This week Marriott International, one of the largest hotel chains, suffered their second data breach of 2022. The attack by a group named "Group with No Name" (GNN) took place in early June and they used social engineering to trick one of the hotel employees into granting access to that associate's computer.
Monthly short training reinforcement followed by simulated phishing tests
"Organizations need to ensure that all employees are frequently educated about social engineering, receiving training at least once a month followed by simulated phishing tests, to see how well employees understood and applied the training," said Roger A. Grimes, Data-Driven Defense Evangelist at KnowBe4.
" CNBC reports. Sean Ragan, the FBI's special agent in charge of the San Fran and Sacramento field offices, told CNBC in an interview that cryptocurrency scams have been particularly widespread recently.
"This type of fraudulent activity is significant, and there are many potential victims, and there are many past and current victims," Ragan said. "So the criminals, that's how they make money, that's what they focus their time and attention on," Ragan said. "And they are always thinking about different ways to victimize people, victimize companies. And they spend their time doing their homework, defining their goals and their strategies, and their tools and tactics that they use."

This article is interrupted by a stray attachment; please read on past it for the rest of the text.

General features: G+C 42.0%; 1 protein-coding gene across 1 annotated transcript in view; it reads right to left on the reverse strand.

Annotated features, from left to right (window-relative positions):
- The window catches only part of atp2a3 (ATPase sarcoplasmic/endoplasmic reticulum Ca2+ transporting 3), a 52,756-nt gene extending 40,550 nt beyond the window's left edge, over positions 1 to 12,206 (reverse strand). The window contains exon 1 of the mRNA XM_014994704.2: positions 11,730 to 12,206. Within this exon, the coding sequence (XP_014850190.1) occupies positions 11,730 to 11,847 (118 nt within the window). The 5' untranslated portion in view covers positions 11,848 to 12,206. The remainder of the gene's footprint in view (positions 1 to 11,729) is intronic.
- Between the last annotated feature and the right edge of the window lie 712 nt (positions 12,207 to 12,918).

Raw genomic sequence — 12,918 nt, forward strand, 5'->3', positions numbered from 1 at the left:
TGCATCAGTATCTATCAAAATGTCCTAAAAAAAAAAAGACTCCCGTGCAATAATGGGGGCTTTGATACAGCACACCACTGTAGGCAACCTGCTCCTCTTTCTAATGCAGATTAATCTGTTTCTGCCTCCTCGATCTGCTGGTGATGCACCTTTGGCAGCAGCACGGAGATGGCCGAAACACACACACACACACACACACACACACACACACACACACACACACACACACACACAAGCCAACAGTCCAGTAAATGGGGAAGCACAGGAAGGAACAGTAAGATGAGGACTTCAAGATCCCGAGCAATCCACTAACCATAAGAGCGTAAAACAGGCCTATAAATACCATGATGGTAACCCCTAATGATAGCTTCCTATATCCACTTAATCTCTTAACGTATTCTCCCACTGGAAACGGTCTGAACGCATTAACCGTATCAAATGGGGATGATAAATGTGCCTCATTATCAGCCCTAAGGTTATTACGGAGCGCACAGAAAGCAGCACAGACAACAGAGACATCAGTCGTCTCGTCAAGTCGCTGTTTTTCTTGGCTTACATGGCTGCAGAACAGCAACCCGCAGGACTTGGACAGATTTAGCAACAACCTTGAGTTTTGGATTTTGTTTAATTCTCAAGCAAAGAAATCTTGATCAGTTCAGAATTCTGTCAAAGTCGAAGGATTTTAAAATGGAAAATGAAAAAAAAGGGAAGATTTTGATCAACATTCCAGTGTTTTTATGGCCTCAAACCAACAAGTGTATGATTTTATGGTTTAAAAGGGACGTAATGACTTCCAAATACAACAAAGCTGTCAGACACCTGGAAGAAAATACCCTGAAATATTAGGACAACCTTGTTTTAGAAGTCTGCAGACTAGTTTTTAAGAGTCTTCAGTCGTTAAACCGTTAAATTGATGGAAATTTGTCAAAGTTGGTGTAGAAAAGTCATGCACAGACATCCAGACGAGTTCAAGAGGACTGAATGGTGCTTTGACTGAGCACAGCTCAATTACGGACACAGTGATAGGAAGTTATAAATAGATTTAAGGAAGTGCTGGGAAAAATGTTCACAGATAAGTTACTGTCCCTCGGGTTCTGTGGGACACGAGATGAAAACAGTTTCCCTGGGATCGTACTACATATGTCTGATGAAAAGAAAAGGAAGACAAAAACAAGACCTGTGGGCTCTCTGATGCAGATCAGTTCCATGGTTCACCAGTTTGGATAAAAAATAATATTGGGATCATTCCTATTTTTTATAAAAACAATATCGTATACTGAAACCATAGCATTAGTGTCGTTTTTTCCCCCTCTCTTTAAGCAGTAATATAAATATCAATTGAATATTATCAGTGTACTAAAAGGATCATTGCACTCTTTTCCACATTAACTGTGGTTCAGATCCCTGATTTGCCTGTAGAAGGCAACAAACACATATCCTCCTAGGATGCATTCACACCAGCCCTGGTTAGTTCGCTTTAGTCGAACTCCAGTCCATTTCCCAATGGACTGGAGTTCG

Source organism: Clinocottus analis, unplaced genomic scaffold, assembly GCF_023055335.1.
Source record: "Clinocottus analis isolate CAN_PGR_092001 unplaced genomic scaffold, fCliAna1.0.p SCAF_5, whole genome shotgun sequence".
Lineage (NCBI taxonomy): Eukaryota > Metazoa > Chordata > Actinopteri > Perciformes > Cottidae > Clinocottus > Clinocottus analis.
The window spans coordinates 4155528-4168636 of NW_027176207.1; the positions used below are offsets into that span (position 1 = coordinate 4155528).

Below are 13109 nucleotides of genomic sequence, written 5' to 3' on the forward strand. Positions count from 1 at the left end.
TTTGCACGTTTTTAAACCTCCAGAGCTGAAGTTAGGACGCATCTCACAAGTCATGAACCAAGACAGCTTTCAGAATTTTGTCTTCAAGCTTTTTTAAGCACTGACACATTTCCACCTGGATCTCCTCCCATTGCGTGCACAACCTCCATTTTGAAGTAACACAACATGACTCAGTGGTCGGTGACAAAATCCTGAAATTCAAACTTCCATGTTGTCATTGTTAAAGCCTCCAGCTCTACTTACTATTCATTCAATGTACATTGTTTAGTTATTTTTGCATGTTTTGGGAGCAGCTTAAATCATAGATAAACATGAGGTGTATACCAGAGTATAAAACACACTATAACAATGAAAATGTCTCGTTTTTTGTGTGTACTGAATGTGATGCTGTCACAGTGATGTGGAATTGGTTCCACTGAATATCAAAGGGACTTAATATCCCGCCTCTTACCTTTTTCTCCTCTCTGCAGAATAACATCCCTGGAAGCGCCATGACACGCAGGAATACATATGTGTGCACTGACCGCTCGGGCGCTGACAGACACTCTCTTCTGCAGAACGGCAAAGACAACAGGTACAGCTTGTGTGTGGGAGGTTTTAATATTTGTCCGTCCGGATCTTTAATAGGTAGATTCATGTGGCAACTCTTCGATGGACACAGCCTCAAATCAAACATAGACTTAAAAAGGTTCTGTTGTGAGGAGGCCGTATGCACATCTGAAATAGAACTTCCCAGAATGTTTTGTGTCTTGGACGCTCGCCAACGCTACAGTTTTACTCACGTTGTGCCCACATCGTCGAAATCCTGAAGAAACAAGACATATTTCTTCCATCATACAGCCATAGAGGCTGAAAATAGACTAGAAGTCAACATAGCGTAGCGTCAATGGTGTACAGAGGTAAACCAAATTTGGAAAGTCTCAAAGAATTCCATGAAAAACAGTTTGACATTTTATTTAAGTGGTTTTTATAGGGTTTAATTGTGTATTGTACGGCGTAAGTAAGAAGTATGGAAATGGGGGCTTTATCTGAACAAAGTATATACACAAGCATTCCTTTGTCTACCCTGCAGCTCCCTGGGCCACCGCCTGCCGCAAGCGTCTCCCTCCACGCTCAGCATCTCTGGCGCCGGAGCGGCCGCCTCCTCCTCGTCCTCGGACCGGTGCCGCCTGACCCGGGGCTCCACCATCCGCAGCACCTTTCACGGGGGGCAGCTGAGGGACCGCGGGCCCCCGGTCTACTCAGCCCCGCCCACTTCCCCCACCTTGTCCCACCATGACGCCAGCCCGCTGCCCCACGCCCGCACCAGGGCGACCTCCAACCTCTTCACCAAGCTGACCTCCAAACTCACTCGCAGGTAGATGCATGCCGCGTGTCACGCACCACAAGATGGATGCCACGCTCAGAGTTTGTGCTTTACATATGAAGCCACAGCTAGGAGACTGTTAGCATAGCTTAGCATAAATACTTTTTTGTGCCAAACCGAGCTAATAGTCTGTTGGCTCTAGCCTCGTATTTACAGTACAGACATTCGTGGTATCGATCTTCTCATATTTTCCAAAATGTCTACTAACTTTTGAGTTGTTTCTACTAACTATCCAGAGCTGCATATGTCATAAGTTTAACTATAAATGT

LinkedIn stated in a blog post last week, "While our defenses catch the vast majority of abusive activity, our members can also help keep LinkedIn safe, trusted, and professional. If you do encounter any content on our platform you believe could be a scam, be sure to report it so that our team can take action quickly. "This includes anyone who asks you for any personal information, including your LinkedIn account credentials, financial account information, or other sensitive personal data. We also encourage you to only connect with people you know and trust. If you'd like to keep up with someone you don't know but that publishes content that is relevant to you, we encourage you to follow them instead." "WANT TO LEARN MORE"?
Despite the world's best efforts to get everyone off passwords and onto something else (e.g., MFA, passwordless authentication, biometrics, zero trust, etc.) for decades, passwords have pervasively persisted.
Today, nearly everyone has multiple forms of MFA for different apps and websites AND many, many passwords. The average person has somewhere between three to seven unique passwords that they share among over 170 websites and services.
Here are some related statistics:
• The average person has 19 passwords - but 1 in 3 don't make them strong enough
• The average employee manages nearly 200 passwords
• The average business user has 191 passwords
Unfortunately, those passwords often get stolen or guessed. This is why I recommend the following password policy guide.
Most computer security experts agree with these policy recommendations, but more than a few readers might be shaking their heads, especially at the recommendations to use 20+ character passwords/passphrases.
Why in the world would anyone need a 20+ character password to protect against password hacking attacks? Major Categories of Password Attacks In general, password attacks fall into four different major categories:
• Password theft
• Password guessing
• Password hash theft and cracking
• Unauthorized password resetting or bypass